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Limiting The Robot

 Following the recent trends in robotics, we will try to find some small set of capabilities needed by a robot to solve the pursuit-evasion problem. That is, we will try to limit our robot to make robot construction and solution execution as simple and cheap as possible. We start from the observation that the robot does not need to be able to visit all the cells in the cell decomposition of R.

Let G0 be the union of $\partial R$ and its bitangents. Notice that a real-world robot capable of moving along points of G0 needs to be able to follow walls (boundary of R), and move down bitangent lines. Although the former is not that hard to implement, the latter poses a problem. However, it would not be that hard to buld a robot that could follow bitangent lines closely on the side of the bitangent on which the corresponding gaps are split. If such a robot would start approaching the bitangent, the two gaps about to merge would get closer and closer - a condition detectable by the robot. The robot could then start moving directly toward or away from the gaps about to merge, which would cause it to follow the bitangent. We therefore define a set of points G as the set of points through which our limited robot can manouver. For simplicity, assume that G is equivalent to the union of the boundary of R shrunk by some small $\delta$, and the bitangents of $\partial R$ shifted by the same $\delta$ to the side navigable by our robot (the side where the gaps associated with the bitangent are split). Also note that a robot navigating through G would be able to localize itself sufficiently by noticing it has come up to a bitangent or $\partial R$. Both of these capabilities must already be in the robot, since it must perform wall and bitangent line following.

We will now show that a robot capable of moving only along points in G is capable of clearing R if it is possible to clear R by a single pursuer.

Lemma 415

  If R can be cleared by a single pursuer, then there exists a solution $\gamma(t)$ that starts and ends on points belonging to G.

This is trivial since before executing any general solution $\gamma$,the robot can go from a point in G to $\gamma(t_i)$, execute the solution until R is cleared, and then go to some point in G.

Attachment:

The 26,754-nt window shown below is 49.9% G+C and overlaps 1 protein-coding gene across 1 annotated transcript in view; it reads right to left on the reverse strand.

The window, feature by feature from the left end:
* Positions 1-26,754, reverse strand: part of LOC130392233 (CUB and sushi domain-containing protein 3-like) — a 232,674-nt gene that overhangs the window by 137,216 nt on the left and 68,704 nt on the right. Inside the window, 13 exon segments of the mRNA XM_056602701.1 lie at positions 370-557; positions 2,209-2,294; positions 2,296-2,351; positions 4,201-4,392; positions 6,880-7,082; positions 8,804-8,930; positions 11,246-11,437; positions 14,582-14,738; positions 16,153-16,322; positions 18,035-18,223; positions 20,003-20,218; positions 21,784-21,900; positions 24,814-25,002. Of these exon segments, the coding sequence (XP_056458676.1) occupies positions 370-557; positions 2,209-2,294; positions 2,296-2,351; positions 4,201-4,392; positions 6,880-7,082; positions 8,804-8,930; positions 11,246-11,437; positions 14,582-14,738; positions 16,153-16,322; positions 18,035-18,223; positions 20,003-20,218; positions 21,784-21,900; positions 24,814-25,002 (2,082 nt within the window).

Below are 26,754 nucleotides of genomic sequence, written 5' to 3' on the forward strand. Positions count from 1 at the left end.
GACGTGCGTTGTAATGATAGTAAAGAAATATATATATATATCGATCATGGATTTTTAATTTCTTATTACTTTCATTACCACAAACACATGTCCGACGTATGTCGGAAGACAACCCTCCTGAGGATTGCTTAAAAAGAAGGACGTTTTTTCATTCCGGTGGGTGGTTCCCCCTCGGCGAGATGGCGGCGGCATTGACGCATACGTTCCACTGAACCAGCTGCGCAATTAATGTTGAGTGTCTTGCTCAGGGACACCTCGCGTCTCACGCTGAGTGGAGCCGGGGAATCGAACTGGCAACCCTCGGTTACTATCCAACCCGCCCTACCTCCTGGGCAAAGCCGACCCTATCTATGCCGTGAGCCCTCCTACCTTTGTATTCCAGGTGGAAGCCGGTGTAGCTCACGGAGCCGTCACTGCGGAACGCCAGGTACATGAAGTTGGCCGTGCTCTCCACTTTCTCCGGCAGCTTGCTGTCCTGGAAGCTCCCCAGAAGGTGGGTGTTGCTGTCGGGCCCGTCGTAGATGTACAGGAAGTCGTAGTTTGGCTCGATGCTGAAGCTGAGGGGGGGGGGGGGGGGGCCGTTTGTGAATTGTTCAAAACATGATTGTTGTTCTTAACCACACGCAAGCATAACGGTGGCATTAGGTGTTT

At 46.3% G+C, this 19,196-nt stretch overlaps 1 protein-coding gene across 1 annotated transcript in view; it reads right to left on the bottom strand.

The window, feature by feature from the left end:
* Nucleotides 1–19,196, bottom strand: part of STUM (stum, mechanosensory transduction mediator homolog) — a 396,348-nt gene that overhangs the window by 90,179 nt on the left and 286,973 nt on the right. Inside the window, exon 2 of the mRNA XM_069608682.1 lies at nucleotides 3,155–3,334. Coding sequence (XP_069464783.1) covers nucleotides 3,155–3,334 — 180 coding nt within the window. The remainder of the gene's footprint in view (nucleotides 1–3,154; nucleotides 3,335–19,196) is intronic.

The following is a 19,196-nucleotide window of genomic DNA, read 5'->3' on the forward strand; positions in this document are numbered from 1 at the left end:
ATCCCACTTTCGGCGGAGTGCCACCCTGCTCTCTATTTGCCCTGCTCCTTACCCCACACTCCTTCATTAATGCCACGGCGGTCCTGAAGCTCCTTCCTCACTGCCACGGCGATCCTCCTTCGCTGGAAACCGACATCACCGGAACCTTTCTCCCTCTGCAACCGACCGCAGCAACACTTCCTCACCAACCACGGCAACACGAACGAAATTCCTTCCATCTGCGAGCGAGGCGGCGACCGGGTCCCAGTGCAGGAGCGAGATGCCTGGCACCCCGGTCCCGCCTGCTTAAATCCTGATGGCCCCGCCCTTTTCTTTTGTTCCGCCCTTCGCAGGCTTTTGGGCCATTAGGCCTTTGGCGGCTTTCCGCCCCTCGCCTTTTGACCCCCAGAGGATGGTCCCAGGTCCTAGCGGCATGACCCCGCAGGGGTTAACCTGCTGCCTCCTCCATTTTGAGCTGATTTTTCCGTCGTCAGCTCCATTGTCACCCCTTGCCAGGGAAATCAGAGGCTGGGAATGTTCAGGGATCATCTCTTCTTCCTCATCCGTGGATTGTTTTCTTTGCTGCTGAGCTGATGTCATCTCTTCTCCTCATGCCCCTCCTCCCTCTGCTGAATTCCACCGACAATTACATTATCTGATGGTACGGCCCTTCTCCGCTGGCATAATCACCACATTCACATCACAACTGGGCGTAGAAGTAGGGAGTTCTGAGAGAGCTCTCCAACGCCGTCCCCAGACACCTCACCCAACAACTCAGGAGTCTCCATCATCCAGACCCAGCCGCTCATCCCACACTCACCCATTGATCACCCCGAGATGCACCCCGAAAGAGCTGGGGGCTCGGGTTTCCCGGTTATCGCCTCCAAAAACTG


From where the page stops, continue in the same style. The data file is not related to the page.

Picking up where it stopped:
Lemma 431

  For any path $p:[t_0, t_1] \rightarrow
R$, such that $p(t) \in G$ if and only if $t \in {t_0, t_1}$, there exists a path $g:[t_0,
t_1] \rightarrow G$ such that g(t0) = p(to), g(t1) = p(t1), and the information state at g(t1) is equisuperior to the information state at p(t1) (we define this to mean that executing g will clear all gaps cleared by executing p, while not contaminating any gaps executing p does not contaminate).

Proof: Due to the nature of p, we can see that there exists a simle closed loop $L \in G$, such that both p(t0) and p(t1) sit on L, and p(t) is in the interior of L for t0<t<t1. Then we know that p(t1) can be reached through L, but we still need to show that it can be done in a way that produces an equisuperior information state. Let's first suppose that L is composed of line segments surrounding n bitangent lines $b_1 \dots b_n$ enumerated clockwise, and with p(t0) directly outside b1. Remember that due to our definition of G, 'surrounding' means that if a pursuer moves from any point in L towards the inside of L, a pair of gaps will merge (also remember that a cleared gap can only be contaminated if it merges with a contaminated gap). If the pursuer starts moving from p(t0) along L clockwise, the first pursuit event (ignoring inflection line crossings) will be a split caused by crossing b2 (let's name this event S2), followed by a merge caused by crossing b1 (M1). Using the same notation, going all the way around L would cause events $S_2,M_1,S_3,M_2,\dots,M_n,S_1$ in precisely that order. If it were the case that the part of L we supposed was outside bi was actuallty following a part of $\partial R$ or the bitangent corresponding to bi was outside L, the pair of events Si,Mi would simply never occur. Note that throughout this sequence of events, the only time information can be lost is at M1 (if M1 is triggered). This is because prior to every other merge, there was already a split, and between the two there can be no events that will contaminate any of the now split gaps, which means that the merged gap will not be contaminated unless it was contaminated before the split. Now we have two cases to deal with.

First, if p triggers M1 then the pursuer can start from p(t0), safely go all the way around L, and then continue around L to reach p(t1). Going all the way around L will cross all inflection lines going through L and therefore clear all gaps executing p would have cleared. Also, if doing so caused contamination upon crossing M1 then executing p would have also caused the same contamination.

Second, if p does not trigger M1, then the pursuer can start from p(t0), visit all points on L that can be reached without triggering M1, and then continue around L to p(t1). This path will cross all inflection points that p crosses, and therefore clear all gaps executing p would have cleared.

In either case, upon reaching p(t1) we have ensured all requirements for an equisuperior information state.

Theorem 489

  A robot capable of navigating only through G can clear any clearable region R.

Proof: Take any path $\gamma$ that clears R. By lemma 1, there exists $\gamma_1$ that clears R and starts and ends on G. By lemma 2 we can replace all parts of $\gamma_1$ that do not lie on G with ones that do, and still ensure that all gaps are cleared at the end of $\gamma_1$. Since the mentioned robot can navigate through all points in $\gamma_1$, it can clear R.

next up previous
Next: Computing a solution Up: No Title Previous: The Problem
Stjepan Rajko